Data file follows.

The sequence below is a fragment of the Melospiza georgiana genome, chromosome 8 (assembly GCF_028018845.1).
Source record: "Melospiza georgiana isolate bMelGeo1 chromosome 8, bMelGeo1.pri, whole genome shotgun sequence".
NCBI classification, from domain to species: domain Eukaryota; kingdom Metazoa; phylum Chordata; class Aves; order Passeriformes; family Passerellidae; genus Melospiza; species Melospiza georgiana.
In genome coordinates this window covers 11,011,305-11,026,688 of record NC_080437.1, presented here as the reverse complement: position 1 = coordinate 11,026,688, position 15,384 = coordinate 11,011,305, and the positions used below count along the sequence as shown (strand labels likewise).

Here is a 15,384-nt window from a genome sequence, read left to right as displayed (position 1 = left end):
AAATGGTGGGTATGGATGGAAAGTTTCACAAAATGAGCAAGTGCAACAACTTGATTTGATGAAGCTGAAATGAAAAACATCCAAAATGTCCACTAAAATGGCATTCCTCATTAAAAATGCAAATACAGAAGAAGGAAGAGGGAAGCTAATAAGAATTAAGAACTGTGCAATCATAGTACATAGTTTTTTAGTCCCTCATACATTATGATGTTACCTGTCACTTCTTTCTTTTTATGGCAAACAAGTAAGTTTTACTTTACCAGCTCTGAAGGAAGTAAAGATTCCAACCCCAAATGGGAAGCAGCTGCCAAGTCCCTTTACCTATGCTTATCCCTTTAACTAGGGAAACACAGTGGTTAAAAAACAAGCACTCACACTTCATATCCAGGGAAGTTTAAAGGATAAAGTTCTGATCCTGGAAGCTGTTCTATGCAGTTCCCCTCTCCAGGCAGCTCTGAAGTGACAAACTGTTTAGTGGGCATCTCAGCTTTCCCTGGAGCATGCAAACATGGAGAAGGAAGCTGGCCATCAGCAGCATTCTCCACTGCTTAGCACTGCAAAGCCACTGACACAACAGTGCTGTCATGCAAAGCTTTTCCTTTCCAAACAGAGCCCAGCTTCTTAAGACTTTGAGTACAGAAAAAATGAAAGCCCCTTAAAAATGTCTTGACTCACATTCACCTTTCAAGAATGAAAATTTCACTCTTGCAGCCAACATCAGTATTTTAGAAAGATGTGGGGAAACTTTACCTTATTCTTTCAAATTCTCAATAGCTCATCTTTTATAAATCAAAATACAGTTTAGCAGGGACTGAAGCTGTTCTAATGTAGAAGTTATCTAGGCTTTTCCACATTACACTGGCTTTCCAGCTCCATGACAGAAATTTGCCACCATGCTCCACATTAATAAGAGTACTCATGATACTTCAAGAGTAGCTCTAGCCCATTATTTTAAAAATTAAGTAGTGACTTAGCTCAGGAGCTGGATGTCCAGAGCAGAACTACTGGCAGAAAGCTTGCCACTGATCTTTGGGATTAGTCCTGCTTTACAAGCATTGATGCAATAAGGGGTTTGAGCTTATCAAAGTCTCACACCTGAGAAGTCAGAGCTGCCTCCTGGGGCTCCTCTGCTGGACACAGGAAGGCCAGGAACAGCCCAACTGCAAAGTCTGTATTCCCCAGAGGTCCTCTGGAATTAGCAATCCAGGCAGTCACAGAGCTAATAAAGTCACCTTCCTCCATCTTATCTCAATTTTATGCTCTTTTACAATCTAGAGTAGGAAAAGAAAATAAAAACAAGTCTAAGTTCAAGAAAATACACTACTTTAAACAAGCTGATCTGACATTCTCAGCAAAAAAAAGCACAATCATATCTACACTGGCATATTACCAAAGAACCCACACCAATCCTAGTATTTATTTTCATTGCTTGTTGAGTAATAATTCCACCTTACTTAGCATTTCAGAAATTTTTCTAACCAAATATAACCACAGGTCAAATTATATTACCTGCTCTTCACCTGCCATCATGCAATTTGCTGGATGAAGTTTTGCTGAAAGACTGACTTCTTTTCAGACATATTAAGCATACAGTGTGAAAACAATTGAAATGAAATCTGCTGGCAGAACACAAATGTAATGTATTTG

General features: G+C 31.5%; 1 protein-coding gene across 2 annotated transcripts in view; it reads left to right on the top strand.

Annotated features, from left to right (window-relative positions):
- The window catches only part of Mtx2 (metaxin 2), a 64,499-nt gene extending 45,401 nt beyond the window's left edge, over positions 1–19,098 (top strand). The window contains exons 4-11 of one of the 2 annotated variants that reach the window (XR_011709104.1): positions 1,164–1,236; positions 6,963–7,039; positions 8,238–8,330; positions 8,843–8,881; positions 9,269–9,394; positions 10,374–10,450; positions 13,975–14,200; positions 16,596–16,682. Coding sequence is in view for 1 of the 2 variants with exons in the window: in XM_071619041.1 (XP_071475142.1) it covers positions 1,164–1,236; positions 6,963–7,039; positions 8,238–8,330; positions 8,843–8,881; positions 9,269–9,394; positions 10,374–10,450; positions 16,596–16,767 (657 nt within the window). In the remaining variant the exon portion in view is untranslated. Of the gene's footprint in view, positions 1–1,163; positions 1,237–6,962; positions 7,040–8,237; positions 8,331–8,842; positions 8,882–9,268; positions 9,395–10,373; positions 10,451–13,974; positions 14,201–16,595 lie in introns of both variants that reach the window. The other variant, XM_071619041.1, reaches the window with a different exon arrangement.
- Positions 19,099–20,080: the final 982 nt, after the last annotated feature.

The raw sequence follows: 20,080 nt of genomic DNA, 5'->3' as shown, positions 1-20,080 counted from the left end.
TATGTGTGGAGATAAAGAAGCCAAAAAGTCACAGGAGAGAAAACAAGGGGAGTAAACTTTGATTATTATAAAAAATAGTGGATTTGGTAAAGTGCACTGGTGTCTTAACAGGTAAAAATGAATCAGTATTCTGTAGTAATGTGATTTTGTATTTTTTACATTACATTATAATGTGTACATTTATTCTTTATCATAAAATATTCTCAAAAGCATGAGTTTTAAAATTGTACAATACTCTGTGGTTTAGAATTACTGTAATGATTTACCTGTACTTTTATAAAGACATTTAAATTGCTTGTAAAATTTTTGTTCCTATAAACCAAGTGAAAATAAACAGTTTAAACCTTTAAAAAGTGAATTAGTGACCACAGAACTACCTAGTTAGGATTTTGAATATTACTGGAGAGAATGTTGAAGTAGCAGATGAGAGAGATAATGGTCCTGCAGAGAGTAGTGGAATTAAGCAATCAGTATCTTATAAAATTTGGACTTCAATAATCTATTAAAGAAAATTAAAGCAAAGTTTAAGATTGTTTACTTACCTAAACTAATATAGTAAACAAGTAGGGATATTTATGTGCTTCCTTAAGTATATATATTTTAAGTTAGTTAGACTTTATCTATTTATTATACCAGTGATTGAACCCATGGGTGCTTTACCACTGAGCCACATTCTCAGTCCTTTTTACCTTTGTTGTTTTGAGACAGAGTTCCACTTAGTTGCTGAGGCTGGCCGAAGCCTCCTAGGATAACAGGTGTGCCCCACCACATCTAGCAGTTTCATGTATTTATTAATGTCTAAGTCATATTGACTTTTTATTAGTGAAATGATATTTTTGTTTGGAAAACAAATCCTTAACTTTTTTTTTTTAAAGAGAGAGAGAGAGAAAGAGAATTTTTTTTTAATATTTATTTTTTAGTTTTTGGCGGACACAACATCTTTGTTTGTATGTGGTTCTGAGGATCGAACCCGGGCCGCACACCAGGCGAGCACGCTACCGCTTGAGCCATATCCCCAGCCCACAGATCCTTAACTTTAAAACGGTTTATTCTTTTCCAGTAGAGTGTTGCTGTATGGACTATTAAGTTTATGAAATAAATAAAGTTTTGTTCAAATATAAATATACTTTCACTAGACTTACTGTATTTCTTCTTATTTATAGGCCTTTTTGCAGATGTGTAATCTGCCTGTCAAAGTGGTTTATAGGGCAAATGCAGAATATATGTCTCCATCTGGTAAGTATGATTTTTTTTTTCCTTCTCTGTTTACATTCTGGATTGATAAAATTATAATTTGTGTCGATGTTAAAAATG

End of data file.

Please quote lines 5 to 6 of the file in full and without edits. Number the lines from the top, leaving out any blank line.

Here is a 15,384-nt window from a genome sequence, read left to right as displayed (position 1 = left end):
AAATGGTGGGTATGGATGGAAAGTTTCACAAAATGAGCAAGTGCAACAACTTGATTTGATGAAGCTGAAATGAAAAACATCCAAAATGTCCACTAAAATGGCATTCCTCATTAAAAATGCAAATACAGAAGAAGGAAGAGGGAAGCTAATAAGAATTAAGAACTGTGCAATCATAGTACATAGTTTTTTAGTCCCTCATACATTATGATGTTACCTGTCACTTCTTTCTTTTTATGGCAAACAAGTAAGTTTTACTTTACCAGCTCTGAAGGAAGTAAAGATTCCAACCCCAAATGGGAAGCAGCTGCCAAGTCCCTTTACCTATGCTTATCCCTTTAACTAGGGAAACACAGTGGTTAAAAAACAAGCACTCACACTTCATATCCAGGGAAGTTTAAAGGATAAAGTTCTGATCCTGGAAGCTGTTCTATGCAGTTCCCCTCTCCAGGCAGCTCTGAAGTGACAAACTGTTTAGTGGGCATCTCAGCTTTCCCTGGAGCATGCAAACATGGAGAAGGAAGCTGGCCATCAGCAGCATTCTCCACTGCTTAGCACTGCAAAGCCACTGACACAACAGTGCTGTCATGCAAAGCTTTTCCTTTCCAAACAGAGCCCAGCTTCTTAAGACTTTGAGTACAGAAAAAATGAAAGCCCCTTAAAAATGTCTTGACTCACATTCACCTTTCAAGAATGAAAATTTCACTCTTGCAGCCAACATCAGTATTTTAGAAAGATGTGGGGAAACTTTACCTTATTCTTTCAAATTCTCAATAGCTCATCTTTTATAAATCAAAATACAGTTTAGCAGGGACTGAAGCTGTTCTAATGTAGAAGTTATCTAGGCTTTTCCACATTACACTGGCTTTCCAGCTCCATGACAGAAATTTGCCACCATGCTCCACATTAATAAGAGTACTCATGATACTTCAAGAGTAGCTCTAGCCCATTATTTTAAAAATTAAGTAGTGACTTAGCTCAGGAGCTGGATGTCCAGAGCAGAACTACTGGCAGAAAGCTTGCCACTGATCTTTGGGATTAGTCCTGCTTTACAAGCATTGATGCAATAAGGGGTTTGAGCTTATCAAAGTCTCACACCTGAGAAGTCAGAGCTGCCTCCTGGGGCTCCTCTGCTGGACACAGGAAGGCCAGGAACAGCCCAACTGCAAAGTCTGTATTCCCCAGAGGTCCTCTGGAATTAGCAATCCAGGCAGTCACAGAGCTAATAAAGTCACCTTCCTCCATCTTATCTCAATTTTATGCTCTTTTACAATCTAGAGTAGGAAAAGAAAATAAAAACAAGTCTAAGTTCAAGAAAATACACTACTTTAAACAAGCTGATCTGACATTCTCAGCAAAAAAAAGCACAATCATATCTACACTGGCATATTACCAAAGAACCCACACCAATCCTAGTATTTATTTTCATTGCTTGTTGAGTAATAATTCCACCTTACTTAGCATTTCAGAAATTTTTCTAACCAAATATAACCACAGGTCAAATTATATTACCTGCTCTTCACCTGCCATCATGCAATTTGCTGGATGAAGTTTTGCTGAAAGACTGACTTCTTTTCAGACATATTAAGCATACAGTGTGAAAACAATTGAAATGAAATCTGCTGGCAGAACACAAATGTAATGTATTTG